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 21 
 on: Today at 11:44:24 AM 
Started by Willow - Last post by Willow
Thanks for letting me join the forum. I am completely new to beekeeping an will be making two langstroth hives this winter in hopes to lure a swarm or two next spring so that gives me about 7 months to learn what i can. from what I've read so far i don't think i am going to have to go much further than this place.

 22 
 on: Today at 11:38:17 AM 
Started by wayne - Last post by sawdstmakr
Sorry to hear that Wayne. I feel your pain. I have lost a lot of hives this spring/summer.
Jim

 23 
 on: Today at 11:35:11 AM 
Started by jayj200 - Last post by sawdstmakr
Well said BTB.

It is a shame what the feds are doing to this country and getting away with.
Jim

 24 
 on: Today at 11:28:55 AM 
Started by Dallasbeek - Last post by Intheswamp
Free bees are great if they don't cost too much.   grin
You are spot on, Old Mech.
I love feral/survivor bees/genes, but what price are we really willing to "pay" for them?  Wink

Ed

 25 
 on: Today at 11:25:38 AM 
Started by Tightwad - Last post by sawdstmakr
My guess is it might bee like SC said about Paricitic Flies.
When it was first reported out west, it did not seem to bee a big problem. If you fing the paricitic flies, keep us up dated.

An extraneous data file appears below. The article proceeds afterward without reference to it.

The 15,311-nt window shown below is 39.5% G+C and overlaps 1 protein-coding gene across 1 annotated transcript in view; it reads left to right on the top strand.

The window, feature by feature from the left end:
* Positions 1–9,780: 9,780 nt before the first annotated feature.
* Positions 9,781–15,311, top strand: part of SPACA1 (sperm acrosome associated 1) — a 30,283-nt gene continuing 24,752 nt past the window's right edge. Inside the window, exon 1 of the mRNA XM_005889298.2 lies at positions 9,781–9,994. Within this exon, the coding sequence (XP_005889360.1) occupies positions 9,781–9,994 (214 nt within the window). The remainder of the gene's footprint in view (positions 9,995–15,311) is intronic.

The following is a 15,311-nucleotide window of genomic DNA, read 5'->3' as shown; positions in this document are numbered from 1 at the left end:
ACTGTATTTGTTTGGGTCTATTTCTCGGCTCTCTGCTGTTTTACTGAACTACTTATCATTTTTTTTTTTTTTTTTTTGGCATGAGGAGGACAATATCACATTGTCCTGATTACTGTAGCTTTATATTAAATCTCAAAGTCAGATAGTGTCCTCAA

Jim

 26 
 on: Today at 11:19:25 AM 
Started by Robbyb - Last post by sawdstmakr
Welcome to the forum. Now you know why we recommend starting with 2 hive. They are all different. Have you checked to see if there is a bee club in your area. Try searching for this:
New Hampshire Bee Clubs - Bees-On-The-Net
Jim

 27 
 on: Today at 11:18:37 AM 
Started by GDRankin - Last post by Intheswamp
OldMech, I think the yj's are not in the pipe but "beside" the pipe in a ground nest.  But, what you mentioned would be about the way I'd attempt it...shove the fogger into the nest entrance but have some way of plugging/covering that entrance.  If it's sealed well enough then the next day it should be easy to spot any live yj's underneath the plastic and give them a repeat treatment again after dark.

Ed

 28 
 on: Today at 11:11:12 AM 
Started by sawdstmakr - Last post by sawdstmakr
I just received this from Bee Culture:
CATCH THE BUZZ